Now, given all of this you can probably begin to picture what daily life here is like.  If we planned to live in our own little bubble inside our house, then everything would be perfect.  However, Amber likes to be out and about like a normal twelve year old.  She likes to socialize with friends, participate in group activities, volunteer, and work off the sensory "exuberance", as she calls it.  

In addition to trying to give Amber the life of a normal tween girl, let's try to fit homeschooling into this mix, but instead of entirely reworking how school looks let's be the parents who have yet to realize what the FM diagnosis truly means (that would be us).   I actually thought it would be beneficial to continue school as much as before as possible.  You know, not change it up too much with all the other upheaval in Amber's life.  She can, at times, react very poorly to change. And to be honest, I didn't want to give up our lovely classical education style.   Little by little I would make a few modifications to our school simply because we could not function at all in our previous mode.  They really weren't well thought out changes, but acts of desperation to get us through the next day with some amount of school completed. 

Homeschooling a Child with Chronic Illness
After a homeschool field trip. She crashed for the rest of the day.
In the end our (er... my) inability to see the truth of the situation resulted in all of us finding school to be a drudgery and trying to avoid it as much as possible.  Some days it felt like I was almost forcing Amber to complete anything school related.  There were some pretty creative excuses as to why school couldn't happen on some days.  Many days school did not happen because Amber was sick from a food trial.  It's hard to get any learning done when the student is in a brain fog, experiencing duodenitis pain, and having an overall sick day.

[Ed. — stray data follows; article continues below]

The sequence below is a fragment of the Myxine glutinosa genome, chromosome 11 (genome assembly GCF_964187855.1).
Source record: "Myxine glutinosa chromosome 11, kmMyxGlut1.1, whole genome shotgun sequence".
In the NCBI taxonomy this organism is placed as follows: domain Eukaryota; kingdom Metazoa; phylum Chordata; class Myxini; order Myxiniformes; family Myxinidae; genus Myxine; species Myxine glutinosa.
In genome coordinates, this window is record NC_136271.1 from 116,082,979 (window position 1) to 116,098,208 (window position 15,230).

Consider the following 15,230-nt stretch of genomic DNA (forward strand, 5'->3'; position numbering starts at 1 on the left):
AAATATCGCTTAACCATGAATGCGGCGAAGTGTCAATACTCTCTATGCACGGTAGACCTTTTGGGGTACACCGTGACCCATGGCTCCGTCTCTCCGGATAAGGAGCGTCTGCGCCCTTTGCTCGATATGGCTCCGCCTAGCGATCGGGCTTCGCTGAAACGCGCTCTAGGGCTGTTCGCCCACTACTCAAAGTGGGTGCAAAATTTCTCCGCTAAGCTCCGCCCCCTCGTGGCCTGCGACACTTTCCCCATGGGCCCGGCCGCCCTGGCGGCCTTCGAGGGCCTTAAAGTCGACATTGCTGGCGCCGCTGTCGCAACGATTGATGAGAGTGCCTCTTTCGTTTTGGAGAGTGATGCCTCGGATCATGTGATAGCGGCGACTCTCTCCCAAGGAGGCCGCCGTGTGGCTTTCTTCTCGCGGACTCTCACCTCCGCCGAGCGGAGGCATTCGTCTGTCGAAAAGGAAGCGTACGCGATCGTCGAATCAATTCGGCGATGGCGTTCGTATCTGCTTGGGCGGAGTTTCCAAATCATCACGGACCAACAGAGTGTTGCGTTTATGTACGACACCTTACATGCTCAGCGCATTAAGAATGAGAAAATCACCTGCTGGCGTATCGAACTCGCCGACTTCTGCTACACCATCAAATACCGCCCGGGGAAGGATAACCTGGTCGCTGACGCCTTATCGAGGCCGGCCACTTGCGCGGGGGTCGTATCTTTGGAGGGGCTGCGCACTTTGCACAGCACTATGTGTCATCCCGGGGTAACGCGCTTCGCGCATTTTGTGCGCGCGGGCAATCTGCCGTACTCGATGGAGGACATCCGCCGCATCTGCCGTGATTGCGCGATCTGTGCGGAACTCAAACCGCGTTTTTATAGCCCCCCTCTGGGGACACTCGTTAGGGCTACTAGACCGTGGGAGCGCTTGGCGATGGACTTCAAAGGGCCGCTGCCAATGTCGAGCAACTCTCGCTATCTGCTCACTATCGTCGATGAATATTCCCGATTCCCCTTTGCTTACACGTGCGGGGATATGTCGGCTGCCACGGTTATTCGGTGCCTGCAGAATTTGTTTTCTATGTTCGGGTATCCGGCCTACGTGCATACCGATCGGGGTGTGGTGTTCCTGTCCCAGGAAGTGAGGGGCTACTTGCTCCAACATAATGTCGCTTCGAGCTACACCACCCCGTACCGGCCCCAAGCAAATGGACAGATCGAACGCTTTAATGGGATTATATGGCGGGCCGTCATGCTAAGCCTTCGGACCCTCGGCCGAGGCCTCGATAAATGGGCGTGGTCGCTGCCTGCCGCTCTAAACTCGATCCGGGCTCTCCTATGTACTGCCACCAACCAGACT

Even when we worked on school, we felt behind because Amber had sick days every week and our schedule did not account for Amber needing so much sleep.  Yes, I knew she needed sleep, but we were still operating on our original schedule and just starting "late" each day.  At some point you need to realize that it isn't late when your child can't wake any earlier.

Amber did not learn half as much as she could have if our the realization of how the FM would affect all aspects of life had come earlier.

Now that we have acknowledged and accepted the truth about Amber's health it is time to make real adjustments to school.


Coming Next:

Part II: School Needs for Chronic Illness


2 comments:

  1. This is not your generic, run of the mill food allery that you have described here! This is a very informative description for people who just don't understand the severity of Amber's illness. You guys definitely live with a lot of stress and poor Amber has suffered through it all like a brave little trooper. Your devotion to helping Amber get better is very inspiring. Thanks for sharing this very honest peak into your lives. I do so hope that soon Amber will be healed. You guys are such an encouragement to me!

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  2. This really shows the whole picture. Reading the weekly posts gave me a jigsaw view of what she and you were dealing with. While that was bad and I understood the stress and concerns you were going through this post assembles it into a complete picture. As always I will keep everyone in my prayers.